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TIBCO CEO: How Real-Time Computing Will Change the Landscape

Vivek Ranadive is a big proponent of event-driven computing and Enterprise 3.0

By John Gallant, IDG Enterprise
September 20, 2011 02:46 PM ET

Vivek Ranadive is not only the chief executive officer of TIBCO Software, Inc., he's a New York Times bestselling author (of works like The Power of Now, The Power to Predict and the recently released The Two-Second Advantage: How We Succeed by Anticipating the Future -- Just Enough.) As you'd expect from such a literary type, this proponent of event-driven computing and herald of Enterprise 3.0 is handy with a well-turned phrase. He describes your relational database as a "phone that doesn't ring" and his description of what happens when you open a certain software package from rival IBM is likely to stick in your mind. In this latest installment of the IDG Enterprise CEO Interview Series, Ranadive spoke with IDGE Chief Content Officer John Gallant about why your company needs to move to real-time computing and how TIBCO's 'two-second advantage' can change your business.

Let's start by setting the table. Explain for folks what it is that TIBCO does for enterprise customers and what makes the company unique among enterprise software providers? TIBCO provides the platform that allows companies to tie all their systems together and so that you can take advantage of real-time events. In the 20th century, people would react to things after they happened by looking at information in a database. With the TIBCO platform, not only do you save a lot of money because you're able to connect everything through a software bus so you don't have to have lots of back-and-forth interfaces, but you're then able to find things out before they happen. I call this in my new book the 'two-second advantage.' If you have just a little bit of the right information, just a little bit beforehand, it's more valuable than all the information in the world six months after. What's the point of knowing you've lost a customer after the customer leaves or that you've had fraud committed after the money was lost, or that you have a power outage when it's already dark?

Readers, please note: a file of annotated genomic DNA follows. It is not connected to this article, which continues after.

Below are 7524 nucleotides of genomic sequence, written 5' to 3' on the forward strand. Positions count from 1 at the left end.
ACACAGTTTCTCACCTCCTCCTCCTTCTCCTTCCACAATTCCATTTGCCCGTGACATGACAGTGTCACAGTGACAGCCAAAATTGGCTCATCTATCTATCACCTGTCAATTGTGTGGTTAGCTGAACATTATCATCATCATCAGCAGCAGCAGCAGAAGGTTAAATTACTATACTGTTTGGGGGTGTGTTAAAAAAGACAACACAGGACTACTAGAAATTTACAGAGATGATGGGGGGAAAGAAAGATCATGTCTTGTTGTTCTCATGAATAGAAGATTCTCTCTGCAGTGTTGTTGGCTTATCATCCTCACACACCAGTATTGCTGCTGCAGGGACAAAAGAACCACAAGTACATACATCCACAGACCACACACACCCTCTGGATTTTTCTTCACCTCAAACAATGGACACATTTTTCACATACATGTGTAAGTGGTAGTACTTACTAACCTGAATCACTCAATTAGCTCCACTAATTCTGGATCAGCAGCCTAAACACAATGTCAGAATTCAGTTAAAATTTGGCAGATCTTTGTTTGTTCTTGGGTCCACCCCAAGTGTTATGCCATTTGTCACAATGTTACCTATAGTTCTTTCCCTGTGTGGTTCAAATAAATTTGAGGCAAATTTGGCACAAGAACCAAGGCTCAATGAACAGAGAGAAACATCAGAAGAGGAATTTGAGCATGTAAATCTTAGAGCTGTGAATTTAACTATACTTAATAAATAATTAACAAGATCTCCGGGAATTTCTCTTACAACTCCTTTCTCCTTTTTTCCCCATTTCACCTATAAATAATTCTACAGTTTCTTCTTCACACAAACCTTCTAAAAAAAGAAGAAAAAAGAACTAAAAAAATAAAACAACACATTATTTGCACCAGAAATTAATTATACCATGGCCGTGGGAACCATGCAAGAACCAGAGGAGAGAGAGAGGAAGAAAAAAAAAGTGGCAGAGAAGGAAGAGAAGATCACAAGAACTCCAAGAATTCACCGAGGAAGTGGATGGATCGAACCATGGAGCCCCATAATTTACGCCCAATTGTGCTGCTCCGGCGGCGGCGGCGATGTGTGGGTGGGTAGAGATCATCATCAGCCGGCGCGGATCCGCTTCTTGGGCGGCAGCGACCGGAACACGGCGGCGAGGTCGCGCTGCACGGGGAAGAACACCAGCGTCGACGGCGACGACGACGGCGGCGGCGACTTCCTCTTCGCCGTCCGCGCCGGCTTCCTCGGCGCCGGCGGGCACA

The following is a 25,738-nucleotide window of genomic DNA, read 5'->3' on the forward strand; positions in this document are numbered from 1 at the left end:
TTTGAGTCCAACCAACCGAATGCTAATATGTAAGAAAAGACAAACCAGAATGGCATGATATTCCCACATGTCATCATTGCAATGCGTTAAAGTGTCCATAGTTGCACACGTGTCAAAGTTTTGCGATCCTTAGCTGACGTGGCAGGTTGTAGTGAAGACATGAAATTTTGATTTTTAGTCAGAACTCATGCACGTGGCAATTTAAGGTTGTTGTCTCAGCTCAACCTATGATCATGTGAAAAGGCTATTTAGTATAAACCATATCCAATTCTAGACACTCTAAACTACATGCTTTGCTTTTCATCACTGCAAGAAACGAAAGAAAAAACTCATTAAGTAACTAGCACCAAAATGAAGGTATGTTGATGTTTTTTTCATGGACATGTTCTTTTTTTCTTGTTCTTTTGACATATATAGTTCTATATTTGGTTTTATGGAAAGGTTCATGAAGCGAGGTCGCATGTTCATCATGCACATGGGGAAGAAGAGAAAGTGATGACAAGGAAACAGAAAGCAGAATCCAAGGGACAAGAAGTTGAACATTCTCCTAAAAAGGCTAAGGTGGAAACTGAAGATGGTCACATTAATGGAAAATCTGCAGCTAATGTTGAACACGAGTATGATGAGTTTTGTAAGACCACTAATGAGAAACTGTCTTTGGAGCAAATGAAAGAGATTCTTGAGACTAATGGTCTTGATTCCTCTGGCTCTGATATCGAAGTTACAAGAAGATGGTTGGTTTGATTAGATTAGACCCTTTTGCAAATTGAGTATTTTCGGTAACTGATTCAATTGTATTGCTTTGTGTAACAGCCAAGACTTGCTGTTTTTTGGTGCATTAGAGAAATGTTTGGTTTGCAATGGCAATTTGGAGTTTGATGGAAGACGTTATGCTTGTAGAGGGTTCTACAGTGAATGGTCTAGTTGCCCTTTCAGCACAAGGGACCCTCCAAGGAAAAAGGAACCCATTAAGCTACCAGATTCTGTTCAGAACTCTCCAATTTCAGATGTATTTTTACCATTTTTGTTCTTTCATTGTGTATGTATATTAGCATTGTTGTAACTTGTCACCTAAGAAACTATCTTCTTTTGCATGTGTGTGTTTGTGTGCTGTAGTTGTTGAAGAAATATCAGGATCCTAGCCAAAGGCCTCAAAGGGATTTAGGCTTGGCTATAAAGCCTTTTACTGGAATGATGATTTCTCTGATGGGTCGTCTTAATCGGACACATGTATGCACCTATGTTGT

Think of Oracle as the platform for transactions, for static data. In that world, data was static and the Oracle database was the building block, ERP was the killer app and business intelligence was the [tool for] business insight. In the TIBCO world, instead of dealing with static data, it's dynamic or moving data. Instead of a database in the middle, you have a service bus that connects everything. And instead of a database-oriented architecture it's a service-oriented architecture. Instead of having to continue buying siloed ERP apps, you do end-to-end business processes as part of BPM [business process management] capability. Instead of having reporting systems for business intelligence, where you're grinding reports out months after things have happened, you have predictive systems that enable you to predict that, say, you're about to lose a customer.

In the past world, the development tool was an app server and in this new world you have event-servers where you are dealing with events. An event is when something happens. It could be when a customer walks past the aisle of a store, it could be when you get on a plane and your bag doesn't, it could be when a call is dropped on your network; all of those are events.

Give me an example of how a company is using this event information to improve their business. A telco in India was adding 5 million customers a month and they were losing a million and a half. In the old world, people were going into a database six months after and trying to make sense out of what was happening. In the event-driven world, we saw that after six dropped calls, you switched. So after the fifth dropped call, we would make you an offer for free SMS minutes if you topped off your prepaid card. So the problem of customer loss was gone.

If you have a power outage, there is a string of events that you can anticipate and you can prevent that outage. Or if there's a weather delay, that causes a forward chain of events that we're able to pick up, connect the dots and adapt the value chain so that pilots aren't showing up, planes aren't sitting, crews aren't waiting, food isn't going to waste and customers are not being left stranded.

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